Monday, October 29, 2012

A Halloween Ancestor Story! The Gloucester Sea Monster

The first account of a sea monster off the coast of Gloucester, Massachusetts was given by John Josselyn in 1638.   In the summer of 1817 there were many citizens of Gloucester  who reported seeing a sea serpent or monster.  These eyewitness reports  were from men, women, landlubbers and seasoned sailors. Over the years, the reports continued, and the last big sighting was in 1918. 

George Washington’s former staff member, General David Humphreys, interviewed several witnesses, and their testimony is fascinating. A three member panel in Boston took testimonies from doctors, businessmen, clergymen and soldiers.  Two nuns and several fishermen saw it just north of Gloucester.  There were over twenty sightings in 1817. You can read accounts in the Salem Gazette, the Boston Daily Advertiser and the Philadelphia Magazine.  If you have Cape Ann ancestors, you might want to see if they are in some of the interviews!

The testimony of Shipmaster Solomon Allen III, from 12 August 1817:  “… a strange marine animal, that believe to be a serpent, at the southward and eastward end of Ten Pound Island, in the harbor of Gloucester….His head formed something like the head of a rattlesnake, but nearly as large as the head of a horse.  When he moved on the surface of the water his motion was slow, at times playing in circles, and sometimes moving straight forward”

The problem is that I can count nine Solomon Allens in my family tree, all living in Gloucester, Massachusetts.  Even by subtracting the ones who weren't living in 1817, I still have a half dozen possibilities for the Solomon Allen in the history books who witnessed the sea monster.  (and all of the possibilities are relatives, oh my!)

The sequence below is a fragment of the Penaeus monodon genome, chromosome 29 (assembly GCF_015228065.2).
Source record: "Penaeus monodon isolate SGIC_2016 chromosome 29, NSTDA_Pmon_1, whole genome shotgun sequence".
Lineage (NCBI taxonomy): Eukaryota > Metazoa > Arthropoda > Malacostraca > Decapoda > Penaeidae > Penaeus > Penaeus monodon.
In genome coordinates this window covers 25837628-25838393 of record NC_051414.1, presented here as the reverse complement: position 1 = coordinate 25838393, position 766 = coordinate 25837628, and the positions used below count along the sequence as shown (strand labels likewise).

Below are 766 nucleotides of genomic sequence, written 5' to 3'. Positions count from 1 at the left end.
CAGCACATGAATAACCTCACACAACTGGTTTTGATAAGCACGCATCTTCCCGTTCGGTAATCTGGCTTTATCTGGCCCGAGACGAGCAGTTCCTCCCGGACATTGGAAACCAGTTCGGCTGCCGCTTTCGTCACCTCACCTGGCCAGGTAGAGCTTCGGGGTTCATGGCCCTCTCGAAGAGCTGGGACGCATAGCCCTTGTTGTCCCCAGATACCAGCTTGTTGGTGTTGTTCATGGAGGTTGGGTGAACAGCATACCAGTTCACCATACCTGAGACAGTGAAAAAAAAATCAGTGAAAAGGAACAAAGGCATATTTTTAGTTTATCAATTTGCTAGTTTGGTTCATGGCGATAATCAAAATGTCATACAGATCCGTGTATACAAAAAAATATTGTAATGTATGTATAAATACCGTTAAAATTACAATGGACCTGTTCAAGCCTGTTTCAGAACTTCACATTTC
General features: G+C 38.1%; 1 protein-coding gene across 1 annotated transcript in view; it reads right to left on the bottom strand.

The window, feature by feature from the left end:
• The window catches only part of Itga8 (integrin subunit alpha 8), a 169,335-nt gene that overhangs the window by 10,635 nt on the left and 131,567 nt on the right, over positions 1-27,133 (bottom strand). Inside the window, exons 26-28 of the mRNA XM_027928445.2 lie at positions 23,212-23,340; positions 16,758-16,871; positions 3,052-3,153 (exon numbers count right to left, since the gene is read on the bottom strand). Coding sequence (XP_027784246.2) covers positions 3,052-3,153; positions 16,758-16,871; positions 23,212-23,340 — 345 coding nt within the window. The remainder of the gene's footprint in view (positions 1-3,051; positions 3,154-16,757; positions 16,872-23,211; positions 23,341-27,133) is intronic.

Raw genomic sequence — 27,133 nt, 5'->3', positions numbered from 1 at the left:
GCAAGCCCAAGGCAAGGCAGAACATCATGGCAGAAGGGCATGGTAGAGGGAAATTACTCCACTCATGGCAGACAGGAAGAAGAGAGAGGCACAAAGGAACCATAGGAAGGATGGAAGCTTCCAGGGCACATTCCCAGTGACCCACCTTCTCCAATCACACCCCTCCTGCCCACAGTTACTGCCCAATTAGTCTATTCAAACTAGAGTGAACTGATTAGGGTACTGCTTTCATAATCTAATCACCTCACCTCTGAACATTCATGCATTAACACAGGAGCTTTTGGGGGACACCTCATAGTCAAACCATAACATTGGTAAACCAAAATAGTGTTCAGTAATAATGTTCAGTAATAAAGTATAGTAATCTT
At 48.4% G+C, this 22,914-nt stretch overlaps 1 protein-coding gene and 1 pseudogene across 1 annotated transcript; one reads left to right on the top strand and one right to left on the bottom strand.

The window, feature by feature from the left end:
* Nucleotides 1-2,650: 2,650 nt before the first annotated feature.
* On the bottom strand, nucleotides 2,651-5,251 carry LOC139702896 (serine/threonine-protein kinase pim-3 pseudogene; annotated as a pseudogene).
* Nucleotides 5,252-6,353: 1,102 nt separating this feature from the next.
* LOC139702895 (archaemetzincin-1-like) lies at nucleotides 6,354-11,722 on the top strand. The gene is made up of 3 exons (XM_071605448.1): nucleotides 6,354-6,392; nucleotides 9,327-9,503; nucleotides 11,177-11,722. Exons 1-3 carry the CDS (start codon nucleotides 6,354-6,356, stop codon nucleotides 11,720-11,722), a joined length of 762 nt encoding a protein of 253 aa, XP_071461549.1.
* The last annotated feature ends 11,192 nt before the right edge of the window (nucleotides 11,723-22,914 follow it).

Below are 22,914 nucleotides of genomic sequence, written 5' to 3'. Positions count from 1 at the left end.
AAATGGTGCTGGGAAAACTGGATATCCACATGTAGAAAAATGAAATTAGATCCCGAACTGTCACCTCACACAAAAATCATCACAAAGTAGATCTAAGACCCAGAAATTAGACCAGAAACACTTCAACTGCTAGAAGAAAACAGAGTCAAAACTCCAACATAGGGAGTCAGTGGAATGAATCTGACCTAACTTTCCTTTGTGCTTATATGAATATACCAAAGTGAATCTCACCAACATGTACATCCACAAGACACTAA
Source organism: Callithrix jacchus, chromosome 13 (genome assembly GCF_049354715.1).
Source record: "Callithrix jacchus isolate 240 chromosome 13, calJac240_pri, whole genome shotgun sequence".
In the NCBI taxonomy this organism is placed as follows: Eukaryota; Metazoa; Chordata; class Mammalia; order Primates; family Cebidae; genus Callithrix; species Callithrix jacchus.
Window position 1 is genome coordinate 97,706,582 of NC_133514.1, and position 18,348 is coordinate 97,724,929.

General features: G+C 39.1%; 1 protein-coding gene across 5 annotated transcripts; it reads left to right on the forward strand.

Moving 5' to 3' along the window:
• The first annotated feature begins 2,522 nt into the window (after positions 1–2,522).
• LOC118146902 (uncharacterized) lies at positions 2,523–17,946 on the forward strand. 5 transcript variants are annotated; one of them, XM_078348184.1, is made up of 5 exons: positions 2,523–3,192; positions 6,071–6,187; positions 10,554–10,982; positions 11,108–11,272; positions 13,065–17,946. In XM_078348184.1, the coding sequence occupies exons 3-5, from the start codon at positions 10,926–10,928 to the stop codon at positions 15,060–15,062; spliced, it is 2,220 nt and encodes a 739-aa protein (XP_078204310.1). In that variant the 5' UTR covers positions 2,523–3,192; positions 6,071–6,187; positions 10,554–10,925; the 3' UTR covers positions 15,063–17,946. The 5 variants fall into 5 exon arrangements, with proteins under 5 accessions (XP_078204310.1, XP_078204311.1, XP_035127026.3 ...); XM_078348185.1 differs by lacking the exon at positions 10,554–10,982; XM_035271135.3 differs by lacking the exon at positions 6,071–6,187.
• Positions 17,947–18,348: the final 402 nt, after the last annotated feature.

1. Solomon Allen, son of John Allen and Eunice Stone, born 6 December 1737 in Gloucester and died 6 June 1836 in Gloucester; married on 6 June 1754 in Gloucester to Susanna Riggs, daughter of Joshua Riggs. He is a first cousin, 7 generations removed, grandson of my 7th great grandfather John Stone (1661 - 1736), and also the great grandson of my 10th great grandfather, William Allen (1611 - 1686), our immigrant ancestor from Yarmouth, England. 

    2.  Solomon Allen, son of David Allen and Hannah Paddleford, born 23 Mar 1744- no death or marriage information.

3.  Solomon Allen, son of Solomon Allen and Susanna Riggs, born 8 April 1755 in Gloucester; married first on 13 October 1780  to Mary Haskell; married  second on 27 November 1796 to Esther Wallace; married third on 20 May 1800 to Abigail Flowers.  He is a 2nd cousin, 6 generations removed. 

     4. Solomon Allen, son of William Allen and Mary Ingalls, born 14 December 1755 in the Chebacco Parish of Ipswich (now Essex, the town next to Gloucester). He is my 6th great uncle, brother to Isaac Allen (b. 1740), my 6th great grandfather, see below). 

     5. Solomon Allen, son of Isaac Allen and Abigail Burnham, born in the Chebacco Parish after 1763, no further information.  He is my 5th great uncle, the brother to Joseph Allen (1776 - 1861) my 5th great grandfather. 

     6. Solomon Allen (I don’t know his parents), married on 5 April 1794 in West Gloucester to Mary Allen, daughter of William Allen and Tabitha Bray, born 4 September 1775 in Gloucester, died 15 October 1849 in Gloucester.  Mary is my 1st cousin, 6 generations removed.  

Which Solomon Allen is the Solomon Allen III, shipmaster of Gloucester? 

More information for the truly curious:

From the UnMuseum website

Books about this sea monster:
The Great New England Sea Serpent: An Account of Unknown Creatures Sighted by Many Respectable Persons between 1638 and Present Day, by J. P. O’Neil, Paraview Special Editions, 2003

Gloucester’s Sea Serpent, by Wayne Soini, History Press, 2010


To cite/link to this blog post: Heather Wilkinson Rojo, "A Halloween Ancestor Story!  The Gloucester Sea Monster", Nutfield Genealogy, posted October 29, 2012, ( accessed [access date]). 


  1. Oh, my, that is a monster of a problem! But a great and interesting post.

  2. It could have been a mola mola a rare sunfish for these waters, but we seen one on July 28, of Grand Manan N.B.

  3. Yep. I've got those Solomon Allens in my line. Well by paternal grandfather's line that turns out not to be my bio line, but I've struggled with that crew for years.